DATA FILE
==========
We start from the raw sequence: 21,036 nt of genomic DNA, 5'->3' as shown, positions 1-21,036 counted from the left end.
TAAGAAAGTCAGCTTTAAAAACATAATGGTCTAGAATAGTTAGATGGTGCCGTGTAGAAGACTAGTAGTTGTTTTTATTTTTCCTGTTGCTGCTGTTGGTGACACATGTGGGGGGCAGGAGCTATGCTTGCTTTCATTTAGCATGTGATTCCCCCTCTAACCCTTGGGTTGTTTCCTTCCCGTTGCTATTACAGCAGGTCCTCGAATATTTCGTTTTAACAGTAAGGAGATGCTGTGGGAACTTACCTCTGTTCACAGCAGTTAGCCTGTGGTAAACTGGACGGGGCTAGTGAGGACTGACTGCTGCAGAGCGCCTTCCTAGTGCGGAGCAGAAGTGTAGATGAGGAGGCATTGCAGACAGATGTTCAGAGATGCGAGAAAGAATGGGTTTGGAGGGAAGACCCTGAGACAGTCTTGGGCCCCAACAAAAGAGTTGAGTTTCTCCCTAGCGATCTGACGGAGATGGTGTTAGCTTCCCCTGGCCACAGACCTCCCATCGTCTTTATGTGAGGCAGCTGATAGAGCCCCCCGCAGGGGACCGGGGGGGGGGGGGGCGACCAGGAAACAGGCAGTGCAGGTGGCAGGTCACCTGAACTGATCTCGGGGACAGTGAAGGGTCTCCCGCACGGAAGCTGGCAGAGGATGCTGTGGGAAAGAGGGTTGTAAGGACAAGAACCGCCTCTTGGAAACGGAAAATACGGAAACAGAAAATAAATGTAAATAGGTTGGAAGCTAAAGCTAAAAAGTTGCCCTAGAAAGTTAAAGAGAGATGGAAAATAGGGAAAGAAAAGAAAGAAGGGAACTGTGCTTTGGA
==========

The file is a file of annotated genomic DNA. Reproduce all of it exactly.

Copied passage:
We start from the raw sequence: 21,036 nt of genomic DNA, 5'->3' as shown, positions 1-21,036 counted from the left end.
TAAGAAAGTCAGCTTTAAAAACATAATGGTCTAGAATAGTTAGATGGTGCCGTGTAGAAGACTAGTAGTTGTTTTTATTTTTCCTGTTGCTGCTGTTGGTGACACATGTGGGGGGCAGGAGCTATGCTTGCTTTCATTTAGCATGTGATTCCCCCTCTAACCCTTGGGTTGTTTCCTTCCCGTTGCTATTACAGCAGGTCCTCGAATATTTCGTTTTAACAGTAAGGAGATGCTGTGGGAACTTACCTCTGTTCACAGCAGTTAGCCTGTGGTAAACTGGACGGGGCTAGTGAGGACTGACTGCTGCAGAGCGCCTTCCTAGTGCGGAGCAGAAGTGTAGATGAGGAGGCATTGCAGACAGATGTTCAGAGATGCGAGAAAGAATGGGTTTGGAGGGAAGACCCTGAGACAGTCTTGGGCCCCAACAAAAGAGTTGAGTTTCTCCCTAGCGATCTGACGGAGATGGTGTTAGCTTCCCCTGGCCACAGACCTCCCATCGTCTTTATGTGAGGCAGCTGATAGAGCCCCCCGCAGGGGACCGGGGGGGGGGGGGGCGACCAGGAAACAGGCAGTGCAGGTGGCAGGTCACCTGAACTGATCTCGGGGACAGTGAAGGGTCTCCCGCACGGAAGCTGGCAGAGGATGCTGTGGGAAAGAGGGTTGTAAGGACAAGAACCGCCTCTTGGAAACGGAAAATACGGAAACAGAAAATAAATGTAAATAGGTTGGAAGCTAAAGCTAAAAAGTTGCCCTAGAAAGTTAAAGAGAGATGGAAAATAGGGAAAGAAAAGAAAGAAGGGAACTGTGCTTTGGA